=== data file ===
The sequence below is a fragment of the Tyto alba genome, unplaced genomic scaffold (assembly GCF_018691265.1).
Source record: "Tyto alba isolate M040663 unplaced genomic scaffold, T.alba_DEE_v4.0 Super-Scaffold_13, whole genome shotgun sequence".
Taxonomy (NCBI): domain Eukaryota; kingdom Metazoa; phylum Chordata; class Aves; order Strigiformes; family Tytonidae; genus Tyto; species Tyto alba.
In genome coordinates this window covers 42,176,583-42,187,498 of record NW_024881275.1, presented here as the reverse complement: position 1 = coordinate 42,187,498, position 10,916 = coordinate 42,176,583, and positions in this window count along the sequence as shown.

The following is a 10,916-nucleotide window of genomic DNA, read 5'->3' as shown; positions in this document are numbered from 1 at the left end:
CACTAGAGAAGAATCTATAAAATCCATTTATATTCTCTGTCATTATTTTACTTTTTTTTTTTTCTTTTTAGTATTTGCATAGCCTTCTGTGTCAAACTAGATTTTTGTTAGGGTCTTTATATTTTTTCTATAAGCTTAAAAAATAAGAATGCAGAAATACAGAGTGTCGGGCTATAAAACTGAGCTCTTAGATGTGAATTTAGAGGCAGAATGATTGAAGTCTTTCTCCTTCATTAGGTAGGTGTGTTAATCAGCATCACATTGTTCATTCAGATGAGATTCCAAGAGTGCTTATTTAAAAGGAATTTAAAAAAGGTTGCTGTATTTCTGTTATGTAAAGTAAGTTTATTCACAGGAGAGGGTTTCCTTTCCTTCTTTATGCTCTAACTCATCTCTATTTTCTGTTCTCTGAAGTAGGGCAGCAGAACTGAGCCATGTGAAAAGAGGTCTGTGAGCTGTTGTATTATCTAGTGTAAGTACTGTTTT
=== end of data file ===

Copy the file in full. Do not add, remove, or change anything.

The sequence below is a fragment of the Tyto alba genome, unplaced genomic scaffold (assembly GCF_018691265.1).
Source record: "Tyto alba isolate M040663 unplaced genomic scaffold, T.alba_DEE_v4.0 Super-Scaffold_13, whole genome shotgun sequence".
Taxonomy (NCBI): domain Eukaryota; kingdom Metazoa; phylum Chordata; class Aves; order Strigiformes; family Tytonidae; genus Tyto; species Tyto alba.
In genome coordinates this window covers 42,176,583-42,187,498 of record NW_024881275.1, presented here as the reverse complement: position 1 = coordinate 42,187,498, position 10,916 = coordinate 42,176,583, and positions in this window count along the sequence as shown.

The following is a 10,916-nucleotide window of genomic DNA, read 5'->3' as shown; positions in this document are numbered from 1 at the left end:
CACTAGAGAAGAATCTATAAAATCCATTTATATTCTCTGTCATTATTTTACTTTTTTTTTTTTCTTTTTAGTATTTGCATAGCCTTCTGTGTCAAACTAGATTTTTGTTAGGGTCTTTATATTTTTTCTATAAGCTTAAAAAATAAGAATGCAGAAATACAGAGTGTCGGGCTATAAAACTGAGCTCTTAGATGTGAATTTAGAGGCAGAATGATTGAAGTCTTTCTCCTTCATTAGGTAGGTGTGTTAATCAGCATCACATTGTTCATTCAGATGAGATTCCAAGAGTGCTTATTTAAAAGGAATTTAAAAAAGGTTGCTGTATTTCTGTTATGTAAAGTAAGTTTATTCACAGGAGAGGGTTTCCTTTCCTTCTTTATGCTCTAACTCATCTCTATTTTCTGTTCTCTGAAGTAGGGCAGCAGAACTGAGCCATGTGAAAAGAGGTCTGTGAGCTGTTGTATTATCTAGTGTAAGTACTGTTTT